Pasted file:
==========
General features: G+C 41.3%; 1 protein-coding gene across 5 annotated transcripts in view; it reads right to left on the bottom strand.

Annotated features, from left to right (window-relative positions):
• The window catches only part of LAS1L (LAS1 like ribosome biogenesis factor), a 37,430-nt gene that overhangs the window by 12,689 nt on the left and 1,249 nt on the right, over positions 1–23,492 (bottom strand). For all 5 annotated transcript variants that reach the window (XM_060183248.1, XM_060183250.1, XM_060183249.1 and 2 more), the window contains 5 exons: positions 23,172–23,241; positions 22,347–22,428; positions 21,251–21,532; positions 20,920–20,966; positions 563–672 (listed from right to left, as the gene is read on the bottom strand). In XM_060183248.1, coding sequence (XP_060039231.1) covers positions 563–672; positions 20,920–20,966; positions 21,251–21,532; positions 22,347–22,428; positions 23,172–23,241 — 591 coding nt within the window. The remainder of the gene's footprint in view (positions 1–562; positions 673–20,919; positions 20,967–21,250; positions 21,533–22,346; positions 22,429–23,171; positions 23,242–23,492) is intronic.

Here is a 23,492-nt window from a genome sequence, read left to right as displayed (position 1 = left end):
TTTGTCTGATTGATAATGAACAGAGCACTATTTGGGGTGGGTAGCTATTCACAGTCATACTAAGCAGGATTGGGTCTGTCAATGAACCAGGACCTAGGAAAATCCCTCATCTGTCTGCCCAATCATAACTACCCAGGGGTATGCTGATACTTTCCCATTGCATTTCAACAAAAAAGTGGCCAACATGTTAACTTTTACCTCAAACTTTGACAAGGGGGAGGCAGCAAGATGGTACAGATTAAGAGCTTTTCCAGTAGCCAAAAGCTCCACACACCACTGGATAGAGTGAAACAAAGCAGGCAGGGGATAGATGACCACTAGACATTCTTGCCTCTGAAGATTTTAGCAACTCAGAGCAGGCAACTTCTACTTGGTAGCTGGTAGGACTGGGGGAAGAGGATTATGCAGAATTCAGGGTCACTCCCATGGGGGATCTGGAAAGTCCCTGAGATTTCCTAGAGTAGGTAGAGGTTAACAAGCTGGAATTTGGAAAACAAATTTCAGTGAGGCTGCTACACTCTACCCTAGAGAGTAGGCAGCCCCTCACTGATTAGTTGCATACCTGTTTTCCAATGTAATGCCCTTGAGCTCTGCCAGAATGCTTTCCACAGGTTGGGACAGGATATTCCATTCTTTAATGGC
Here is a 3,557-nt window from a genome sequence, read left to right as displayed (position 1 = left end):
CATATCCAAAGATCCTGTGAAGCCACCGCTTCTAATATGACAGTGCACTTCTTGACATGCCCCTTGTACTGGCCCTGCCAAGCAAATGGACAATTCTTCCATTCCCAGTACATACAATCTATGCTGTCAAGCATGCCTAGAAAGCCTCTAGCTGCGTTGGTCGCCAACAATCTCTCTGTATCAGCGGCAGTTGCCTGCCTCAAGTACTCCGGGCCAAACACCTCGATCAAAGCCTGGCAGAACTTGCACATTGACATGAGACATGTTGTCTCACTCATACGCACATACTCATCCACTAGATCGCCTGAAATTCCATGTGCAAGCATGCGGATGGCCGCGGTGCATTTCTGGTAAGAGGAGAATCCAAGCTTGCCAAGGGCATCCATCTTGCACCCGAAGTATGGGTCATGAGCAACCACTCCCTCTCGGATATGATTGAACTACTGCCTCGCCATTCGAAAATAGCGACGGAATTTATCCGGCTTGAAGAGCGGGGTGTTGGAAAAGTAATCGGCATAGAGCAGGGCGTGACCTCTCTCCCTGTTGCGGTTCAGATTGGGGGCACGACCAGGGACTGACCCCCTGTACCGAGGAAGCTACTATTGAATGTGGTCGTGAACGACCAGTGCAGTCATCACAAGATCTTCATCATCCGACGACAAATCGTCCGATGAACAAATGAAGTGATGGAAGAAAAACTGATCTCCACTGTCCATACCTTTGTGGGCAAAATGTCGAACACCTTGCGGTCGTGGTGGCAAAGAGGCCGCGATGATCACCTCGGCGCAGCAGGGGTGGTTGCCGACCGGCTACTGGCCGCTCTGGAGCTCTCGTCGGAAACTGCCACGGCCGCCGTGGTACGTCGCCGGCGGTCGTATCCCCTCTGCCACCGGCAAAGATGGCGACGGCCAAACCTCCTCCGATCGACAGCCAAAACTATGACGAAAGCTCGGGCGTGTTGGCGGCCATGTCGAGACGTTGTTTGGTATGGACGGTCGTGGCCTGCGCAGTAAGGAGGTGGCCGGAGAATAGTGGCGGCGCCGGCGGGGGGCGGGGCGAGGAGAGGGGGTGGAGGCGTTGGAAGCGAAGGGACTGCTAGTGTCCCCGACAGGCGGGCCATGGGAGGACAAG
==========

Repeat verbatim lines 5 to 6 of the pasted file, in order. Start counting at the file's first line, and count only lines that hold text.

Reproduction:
TTTGTCTGATTGATAATGAACAGAGCACTATTTGGGGTGGGTAGCTATTCACAGTCATACTAAGCAGGATTGGGTCTGTCAATGAACCAGGACCTAGGAAAATCCCTCATCTGTCTGCCCAATCATAACTACCCAGGGGTATGCTGATACTTTCCCATTGCATTTCAACAAAAAAGTGGCCAACATGTTAACTTTTACCTCAAACTTTGACAAGGGGGAGGCAGCAAGATGGTACAGATTAAGAGCTTTTCCAGTAGCCAAAAGCTCCACACACCACTGGATAGAGTGAAACAAAGCAGGCAGGGGATAGATGACCACTAGACATTCTTGCCTCTGAAGATTTTAGCAACTCAGAGCAGGCAACTTCTACTTGGTAGCTGGTAGGACTGGGGGAAGAGGATTATGCAGAATTCAGGGTCACTCCCATGGGGGATCTGGAAAGTCCCTGAGATTTCCTAGAGTAGGTAGAGGTTAACAAGCTGGAATTTGGAAAACAAATTTCAGTGAGGCTGCTACACTCTACCCTAGAGAGTAGGCAGCCCCTCACTGATTAGTTGCATACCTGTTTTCCAATGTAATGCCCTTGAGCTCTGCCAGAATGCTTTCCACAGGTTGGGACAGGATATTCCATTCTTTAATGGC
Here is a 3,557-nt window from a genome sequence, read left to right as displayed (position 1 = left end):